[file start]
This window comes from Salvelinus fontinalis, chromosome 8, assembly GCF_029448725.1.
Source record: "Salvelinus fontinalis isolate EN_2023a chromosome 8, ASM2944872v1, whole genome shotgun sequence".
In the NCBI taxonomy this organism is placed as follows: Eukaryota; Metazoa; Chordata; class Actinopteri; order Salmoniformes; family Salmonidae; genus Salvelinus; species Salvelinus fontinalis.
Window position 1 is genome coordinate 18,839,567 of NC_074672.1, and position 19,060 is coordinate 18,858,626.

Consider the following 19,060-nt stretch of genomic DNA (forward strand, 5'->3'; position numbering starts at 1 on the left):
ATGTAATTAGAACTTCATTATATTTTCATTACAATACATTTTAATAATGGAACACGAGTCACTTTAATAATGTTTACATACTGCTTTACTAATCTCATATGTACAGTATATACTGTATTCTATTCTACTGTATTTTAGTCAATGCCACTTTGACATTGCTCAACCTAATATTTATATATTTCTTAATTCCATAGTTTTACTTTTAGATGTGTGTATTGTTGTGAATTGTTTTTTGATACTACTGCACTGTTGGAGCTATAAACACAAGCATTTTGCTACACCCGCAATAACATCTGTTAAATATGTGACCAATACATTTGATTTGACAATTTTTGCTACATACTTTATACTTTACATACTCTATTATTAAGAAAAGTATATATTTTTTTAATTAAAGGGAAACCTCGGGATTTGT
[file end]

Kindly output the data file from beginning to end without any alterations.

This window comes from Salvelinus fontinalis, chromosome 8, assembly GCF_029448725.1.
Source record: "Salvelinus fontinalis isolate EN_2023a chromosome 8, ASM2944872v1, whole genome shotgun sequence".
In the NCBI taxonomy this organism is placed as follows: Eukaryota; Metazoa; Chordata; class Actinopteri; order Salmoniformes; family Salmonidae; genus Salvelinus; species Salvelinus fontinalis.
Window position 1 is genome coordinate 18,839,567 of NC_074672.1, and position 19,060 is coordinate 18,858,626.

Consider the following 19,060-nt stretch of genomic DNA (forward strand, 5'->3'; position numbering starts at 1 on the left):
ATGTAATTAGAACTTCATTATATTTTCATTACAATACATTTTAATAATGGAACACGAGTCACTTTAATAATGTTTACATACTGCTTTACTAATCTCATATGTACAGTATATACTGTATTCTATTCTACTGTATTTTAGTCAATGCCACTTTGACATTGCTCAACCTAATATTTATATATTTCTTAATTCCATAGTTTTACTTTTAGATGTGTGTATTGTTGTGAATTGTTTTTTGATACTACTGCACTGTTGGAGCTATAAACACAAGCATTTTGCTACACCCGCAATAACATCTGTTAAATATGTGACCAATACATTTGATTTGACAATTTTTGCTACATACTTTATACTTTACATACTCTATTATTAAGAAAAGTATATATTTTTTTAATTAAAGGGAAACCTCGGGATTTGT